The Impact of Property Rights on Households' Investment, Risk Coping, and Policy Preferences: Evidence from China
Even though it is widely recognized that giving farmers more secure land rights may increase agricultural investment, scholars contend that, in the case of China, such a policy might undermine the function of land as a social safety net and, as a consequence, not be sustainable or command broad support. Data from three provinces, one of which had adopted a policy to increase security of tenure in advance of the others, suggest that greater tenure security, especially if combined with transferability of land, had a positive impact on agricultural investment and, within the time frame considered, led neither to an increase in inequality of land distribution nor a reduction in households'ability to cope with exogenous shocks. Household support for more secure property rights is increased by their access to other insurance mechanisms, suggesting some role of land as a safety net. At the same time, past exposure to this type of land right has a much larger impact quantitatively, suggesting that a large part of the resistance to changed property rights arrangements disappears as household familiarity with such rights increases.
(This abstract was borrowed from another version of this item.)
If you experience problems downloading a file, check if you have the proper application to view it first. In case of further problems read the IDEAS help page. Note that these files are not on the IDEAS site. Please be patient as the files may be large.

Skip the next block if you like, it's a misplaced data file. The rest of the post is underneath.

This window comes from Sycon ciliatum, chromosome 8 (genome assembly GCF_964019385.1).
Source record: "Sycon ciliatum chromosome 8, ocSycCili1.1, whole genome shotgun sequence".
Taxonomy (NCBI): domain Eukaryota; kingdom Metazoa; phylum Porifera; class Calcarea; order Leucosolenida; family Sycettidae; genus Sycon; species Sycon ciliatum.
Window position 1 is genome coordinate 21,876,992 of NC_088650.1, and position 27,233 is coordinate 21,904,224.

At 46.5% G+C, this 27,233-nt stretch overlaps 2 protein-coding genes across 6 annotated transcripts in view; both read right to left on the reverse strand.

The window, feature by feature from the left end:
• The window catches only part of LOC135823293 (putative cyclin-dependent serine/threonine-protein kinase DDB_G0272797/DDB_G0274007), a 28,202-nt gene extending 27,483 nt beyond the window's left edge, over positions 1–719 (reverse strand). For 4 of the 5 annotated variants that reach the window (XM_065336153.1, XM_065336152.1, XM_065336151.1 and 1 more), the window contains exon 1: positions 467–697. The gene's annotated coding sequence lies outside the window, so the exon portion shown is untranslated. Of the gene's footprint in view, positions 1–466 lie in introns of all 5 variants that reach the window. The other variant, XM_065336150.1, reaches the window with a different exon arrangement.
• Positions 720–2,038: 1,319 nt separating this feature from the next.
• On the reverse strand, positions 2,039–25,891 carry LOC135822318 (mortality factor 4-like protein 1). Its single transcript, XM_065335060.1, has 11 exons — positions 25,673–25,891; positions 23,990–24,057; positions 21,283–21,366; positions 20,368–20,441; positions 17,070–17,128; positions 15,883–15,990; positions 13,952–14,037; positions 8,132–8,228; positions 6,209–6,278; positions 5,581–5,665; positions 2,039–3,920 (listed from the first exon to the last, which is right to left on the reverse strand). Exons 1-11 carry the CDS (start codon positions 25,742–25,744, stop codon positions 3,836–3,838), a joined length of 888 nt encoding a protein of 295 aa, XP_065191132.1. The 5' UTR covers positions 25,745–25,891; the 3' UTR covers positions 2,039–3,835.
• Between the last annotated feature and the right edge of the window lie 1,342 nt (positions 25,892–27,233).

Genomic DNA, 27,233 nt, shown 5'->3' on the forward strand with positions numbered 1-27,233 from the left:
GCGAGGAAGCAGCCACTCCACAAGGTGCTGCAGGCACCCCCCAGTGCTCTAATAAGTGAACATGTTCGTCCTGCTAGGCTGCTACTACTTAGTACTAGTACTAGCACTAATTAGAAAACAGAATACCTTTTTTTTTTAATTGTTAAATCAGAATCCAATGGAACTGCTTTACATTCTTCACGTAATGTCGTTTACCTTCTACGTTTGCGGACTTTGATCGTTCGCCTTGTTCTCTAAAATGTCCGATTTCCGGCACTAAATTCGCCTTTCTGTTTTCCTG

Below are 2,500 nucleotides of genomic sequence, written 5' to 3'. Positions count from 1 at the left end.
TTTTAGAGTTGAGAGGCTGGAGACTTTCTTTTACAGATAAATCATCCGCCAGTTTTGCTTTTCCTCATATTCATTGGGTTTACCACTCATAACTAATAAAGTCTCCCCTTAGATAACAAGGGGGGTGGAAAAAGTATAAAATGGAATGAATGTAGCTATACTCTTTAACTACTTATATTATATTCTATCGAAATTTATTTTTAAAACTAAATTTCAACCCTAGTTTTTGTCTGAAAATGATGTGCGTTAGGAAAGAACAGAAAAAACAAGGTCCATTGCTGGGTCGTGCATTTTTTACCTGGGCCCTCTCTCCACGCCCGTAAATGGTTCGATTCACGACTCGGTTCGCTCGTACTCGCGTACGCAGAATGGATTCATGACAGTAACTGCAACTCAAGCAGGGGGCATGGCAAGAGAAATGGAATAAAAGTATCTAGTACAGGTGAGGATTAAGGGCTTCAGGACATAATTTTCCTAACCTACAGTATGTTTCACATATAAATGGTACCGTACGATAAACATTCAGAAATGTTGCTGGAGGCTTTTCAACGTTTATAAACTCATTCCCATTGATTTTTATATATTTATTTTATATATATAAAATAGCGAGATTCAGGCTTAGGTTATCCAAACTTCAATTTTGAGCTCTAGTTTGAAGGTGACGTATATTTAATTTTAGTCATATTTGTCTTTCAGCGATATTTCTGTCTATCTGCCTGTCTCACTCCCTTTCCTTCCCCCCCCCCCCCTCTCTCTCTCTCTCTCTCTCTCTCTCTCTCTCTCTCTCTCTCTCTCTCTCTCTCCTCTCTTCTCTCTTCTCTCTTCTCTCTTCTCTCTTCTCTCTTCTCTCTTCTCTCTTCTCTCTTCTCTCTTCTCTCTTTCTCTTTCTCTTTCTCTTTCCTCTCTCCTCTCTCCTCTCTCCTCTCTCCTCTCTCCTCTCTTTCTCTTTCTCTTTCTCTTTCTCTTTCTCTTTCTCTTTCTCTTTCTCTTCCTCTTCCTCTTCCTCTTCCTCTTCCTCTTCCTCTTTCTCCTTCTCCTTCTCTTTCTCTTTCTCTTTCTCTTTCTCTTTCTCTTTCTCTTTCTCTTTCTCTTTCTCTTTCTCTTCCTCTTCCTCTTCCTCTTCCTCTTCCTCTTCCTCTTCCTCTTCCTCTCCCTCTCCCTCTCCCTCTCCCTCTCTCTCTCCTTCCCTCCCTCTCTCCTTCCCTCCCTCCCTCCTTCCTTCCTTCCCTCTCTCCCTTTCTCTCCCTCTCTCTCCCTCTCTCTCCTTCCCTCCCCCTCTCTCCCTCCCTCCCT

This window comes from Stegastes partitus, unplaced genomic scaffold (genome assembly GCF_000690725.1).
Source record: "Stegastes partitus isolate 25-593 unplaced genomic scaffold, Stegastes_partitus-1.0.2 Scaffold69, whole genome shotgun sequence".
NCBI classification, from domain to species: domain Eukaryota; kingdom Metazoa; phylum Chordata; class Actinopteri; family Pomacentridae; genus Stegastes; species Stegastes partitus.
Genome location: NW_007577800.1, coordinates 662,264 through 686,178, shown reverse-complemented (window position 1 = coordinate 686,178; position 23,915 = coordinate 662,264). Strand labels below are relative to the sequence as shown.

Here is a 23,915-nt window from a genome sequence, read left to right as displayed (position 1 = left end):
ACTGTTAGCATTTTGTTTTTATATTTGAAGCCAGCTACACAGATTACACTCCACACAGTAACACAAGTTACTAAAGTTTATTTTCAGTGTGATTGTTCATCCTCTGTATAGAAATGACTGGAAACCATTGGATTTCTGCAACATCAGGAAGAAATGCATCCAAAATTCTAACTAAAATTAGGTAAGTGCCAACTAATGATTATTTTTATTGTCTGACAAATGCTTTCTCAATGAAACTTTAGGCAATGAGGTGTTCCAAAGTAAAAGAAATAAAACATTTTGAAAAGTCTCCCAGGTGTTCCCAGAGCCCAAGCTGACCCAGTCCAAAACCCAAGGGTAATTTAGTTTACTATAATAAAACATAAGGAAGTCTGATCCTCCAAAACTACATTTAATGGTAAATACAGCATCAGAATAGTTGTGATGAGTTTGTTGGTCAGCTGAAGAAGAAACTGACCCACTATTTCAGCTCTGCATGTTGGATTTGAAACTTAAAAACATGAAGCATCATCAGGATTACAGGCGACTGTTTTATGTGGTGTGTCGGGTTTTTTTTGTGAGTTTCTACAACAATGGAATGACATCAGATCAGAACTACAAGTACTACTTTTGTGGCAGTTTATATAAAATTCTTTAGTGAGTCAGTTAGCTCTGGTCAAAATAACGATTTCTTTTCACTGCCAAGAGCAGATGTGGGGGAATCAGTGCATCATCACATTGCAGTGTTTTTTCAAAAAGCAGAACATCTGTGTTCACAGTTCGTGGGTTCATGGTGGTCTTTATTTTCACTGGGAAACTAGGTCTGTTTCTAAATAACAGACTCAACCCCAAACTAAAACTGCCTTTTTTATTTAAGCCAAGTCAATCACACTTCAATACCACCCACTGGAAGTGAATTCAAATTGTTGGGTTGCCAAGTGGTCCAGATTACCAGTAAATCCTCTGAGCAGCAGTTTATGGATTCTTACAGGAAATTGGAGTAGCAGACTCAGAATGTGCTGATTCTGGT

As the access to this document is restricted, you may want to look for a different version under "Related research" (further below) or search for a different version of it.
References listed on IDEAS
Please report citation or reference errors to , or , if you are the registered author of the cited work, log in to your RePEc Author Service profile, click on "citations" and make appropriate adjustments.:
- Liu, Shouying & Carter, Michael R. & Yao, Yang, 1998.
"Dimensions and diversity of property rights in rural China: Dilemmas on the road to further reform,"
Elsevier, vol. 26(10), pages 1789-1806, October.
- Shouying Liu & MICHAEL R. CARTER & Yang Yao, 1996. "Dimensions and Diversity of Property Rights in Rural China: Delimmas on the Road to Further Reform," Wisconsin-Madison Agricultural and Applied Economics Staff Papers 395, Wisconsin-Madison Agricultural and Applied Economics Department.
- Gale Johnson, D., 1998. "China's great famine: Introductory remarks," China Economic Review, Elsevier, vol. 9(2), pages 103-109.
- McMillan, John & Whalley, John & Zhu, Lijing, 1989. "The Impact of China's Economic Reforms on Agricultural Productivity Growth," Journal of Political Economy, University of Chicago Press, vol. 97(4), pages 781-807, August.
- Rozelle, Scott & Li, Guo, 1998. "Village Leaders and Land-Rights Formation in China," American Economic Review, American Economic Association, vol. 88(2), pages 433-438, May.
- Carter, Michael R. & Yang Yao, 1999. "Specialization without regret - transfer rights, agricultural productivity, and investment in an industrializing economy," Policy Research Working Paper Series 2202, The World Bank.
- Knight, John & Li, Shi, 1996. "Educational Attainment and the Rural--Urban Divide in China," Oxford Bulletin of Economics and Statistics, Department of Economics, University of Oxford, vol. 58(1), pages 83-117, February. Full references (including those not matched with items on IDEAS)